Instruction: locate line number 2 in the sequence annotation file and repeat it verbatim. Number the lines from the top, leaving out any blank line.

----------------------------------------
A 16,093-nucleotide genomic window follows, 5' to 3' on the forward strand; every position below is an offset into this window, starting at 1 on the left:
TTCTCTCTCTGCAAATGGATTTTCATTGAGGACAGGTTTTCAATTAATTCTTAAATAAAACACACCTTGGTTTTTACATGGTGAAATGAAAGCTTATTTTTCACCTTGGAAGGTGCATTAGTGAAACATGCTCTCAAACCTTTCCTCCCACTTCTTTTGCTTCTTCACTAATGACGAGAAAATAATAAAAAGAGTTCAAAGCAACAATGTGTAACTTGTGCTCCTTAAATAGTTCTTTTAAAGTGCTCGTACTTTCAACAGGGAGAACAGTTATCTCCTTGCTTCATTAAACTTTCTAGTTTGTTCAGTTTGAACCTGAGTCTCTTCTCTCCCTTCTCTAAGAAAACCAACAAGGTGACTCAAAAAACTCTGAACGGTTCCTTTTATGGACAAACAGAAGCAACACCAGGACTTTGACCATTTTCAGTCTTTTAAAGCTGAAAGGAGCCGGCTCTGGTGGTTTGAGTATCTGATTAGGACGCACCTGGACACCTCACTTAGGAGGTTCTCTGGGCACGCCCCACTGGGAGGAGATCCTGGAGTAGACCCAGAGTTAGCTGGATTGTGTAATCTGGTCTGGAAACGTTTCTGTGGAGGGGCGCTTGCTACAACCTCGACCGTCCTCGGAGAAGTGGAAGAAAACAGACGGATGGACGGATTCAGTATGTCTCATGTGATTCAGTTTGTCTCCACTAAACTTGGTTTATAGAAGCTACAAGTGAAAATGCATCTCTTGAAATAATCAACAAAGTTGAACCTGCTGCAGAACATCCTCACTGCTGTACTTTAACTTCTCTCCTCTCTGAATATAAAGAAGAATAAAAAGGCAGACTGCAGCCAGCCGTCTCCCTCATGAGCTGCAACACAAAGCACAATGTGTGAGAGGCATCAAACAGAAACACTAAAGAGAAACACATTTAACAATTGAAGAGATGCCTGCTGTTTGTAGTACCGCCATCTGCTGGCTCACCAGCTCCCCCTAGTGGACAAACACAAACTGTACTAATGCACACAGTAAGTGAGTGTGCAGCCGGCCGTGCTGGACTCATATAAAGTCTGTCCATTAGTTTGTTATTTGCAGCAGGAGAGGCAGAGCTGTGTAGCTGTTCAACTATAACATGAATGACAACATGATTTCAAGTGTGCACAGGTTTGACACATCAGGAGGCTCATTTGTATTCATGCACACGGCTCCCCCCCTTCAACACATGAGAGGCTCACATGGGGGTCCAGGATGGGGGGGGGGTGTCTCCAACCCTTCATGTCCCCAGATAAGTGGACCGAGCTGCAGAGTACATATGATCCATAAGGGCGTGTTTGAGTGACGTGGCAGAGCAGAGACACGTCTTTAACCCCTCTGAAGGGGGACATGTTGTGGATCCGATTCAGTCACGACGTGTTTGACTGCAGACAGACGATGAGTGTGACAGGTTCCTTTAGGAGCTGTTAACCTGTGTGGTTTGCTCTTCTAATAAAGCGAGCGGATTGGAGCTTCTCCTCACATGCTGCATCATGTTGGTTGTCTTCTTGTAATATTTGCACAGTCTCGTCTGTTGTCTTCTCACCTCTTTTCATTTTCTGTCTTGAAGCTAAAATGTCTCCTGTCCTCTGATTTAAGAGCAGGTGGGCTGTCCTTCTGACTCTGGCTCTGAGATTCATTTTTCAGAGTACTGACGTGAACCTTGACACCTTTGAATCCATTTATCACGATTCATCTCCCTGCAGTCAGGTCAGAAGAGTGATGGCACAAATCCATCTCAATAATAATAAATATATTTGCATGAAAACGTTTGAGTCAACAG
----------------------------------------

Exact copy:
TTCTCTCTCTGCAAATGGATTTTCATTGAGGACAGGTTTTCAATTAATTCTTAAATAAAACACACCTTGGTTTTTACATGGTGAAATGAAAGCTTATTTTTCACCTTGGAAGGTGCATTAGTGAAACATGCTCTCAAACCTTTCCTCCCACTTCTTTTGCTTCTTCACTAATGACGAGAAAATAATAAAAAGAGTTCAAAGCAACAATGTGTAACTTGTGCTCCTTAAATAGTTCTTTTAAAGTGCTCGTACTTTCAACAGGGAGAACAGTTATCTCCTTGCTTCATTAAACTTTCTAGTTTGTTCAGTTTGAACCTGAGTCTCTTCTCTCCCTTCTCTAAGAAAACCAACAAGGTGACTCAAAAAACTCTGAACGGTTCCTTTTATGGACAAACAGAAGCAACACCAGGACTTTGACCATTTTCAGTCTTTTAAAGCTGAAAGGAGCCGGCTCTGGTGGTTTGAGTATCTGATTAGGACGCACCTGGACACCTCACTTAGGAGGTTCTCTGGGCACGCCCCACTGGGAGGAGATCCTGGAGTAGACCCAGAGTTAGCTGGATTGTGTAATCTGGTCTGGAAACGTTTCTGTGGAGGGGCGCTTGCTACAACCTCGACCGTCCTCGGAGAAGTGGAAGAAAACAGACGGATGGACGGATTCAGTATGTCTCATGTGATTCAGTTTGTCTCCACTAAACTTGGTTTATAGAAGCTACAAGTGAAAATGCATCTCTTGAAATAATCAACAAAGTTGAACCTGCTGCAGAACATCCTCACTGCTGTACTTTAACTTCTCTCCTCTCTGAATATAAAGAAGAATAAAAAGGCAGACTGCAGCCAGCCGTCTCCCTCATGAGCTGCAACACAAAGCACAATGTGTGAGAGGCATCAAACAGAAACACTAAAGAGAAACACATTTAACAATTGAAGAGATGCCTGCTGTTTGTAGTACCGCCATCTGCTGGCTCACCAGCTCCCCCTAGTGGACAAACACAAACTGTACTAATGCACACAGTAAGTGAGTGTGCAGCCGGCCGTGCTGGACTCATATAAAGTCTGTCCATTAGTTTGTTATTTGCAGCAGGAGAGGCAGAGCTGTGTAGCTGTTCAACTATAACATGAATGACAACATGATTTCAAGTGTGCACAGGTTTGACACATCAGGAGGCTCATTTGTATTCATGCACACGGCTCCCCCCCTTCAACACATGAGAGGCTCACATGGGGGTCCAGGATGGGGGGGGGGTGTCTCCAACCCTTCATGTCCCCAGATAAGTGGACCGAGCTGCAGAGTACATATGATCCATAAGGGCGTGTTTGAGTGACGTGGCAGAGCAGAGACACGTCTTTAACCCCTCTGAAGGGGGACATGTTGTGGATCCGATTCAGTCACGACGTGTTTGACTGCAGACAGACGATGAGTGTGACAGGTTCCTTTAGGAGCTGTTAACCTGTGTGGTTTGCTCTTCTAATAAAGCGAGCGGATTGGAGCTTCTCCTCACATGCTGCATCATGTTGGTTGTCTTCTTGTAATATTTGCACAGTCTCGTCTGTTGTCTTCTCACCTCTTTTCATTTTCTGTCTTGAAGCTAAAATGTCTCCTGTCCTCTGATTTAAGAGCAGGTGGGCTGTCCTTCTGACTCTGGCTCTGAGATTCATTTTTCAGAGTACTGACGTGAACCTTGACACCTTTGAATCCATTTATCACGATTCATCTCCCTGCAGTCAGGTCAGAAGAGTGATGGCACAAATCCATCTCAATAATAATAAATATATTTGCATGAAAACGTTTGAGTCAACAG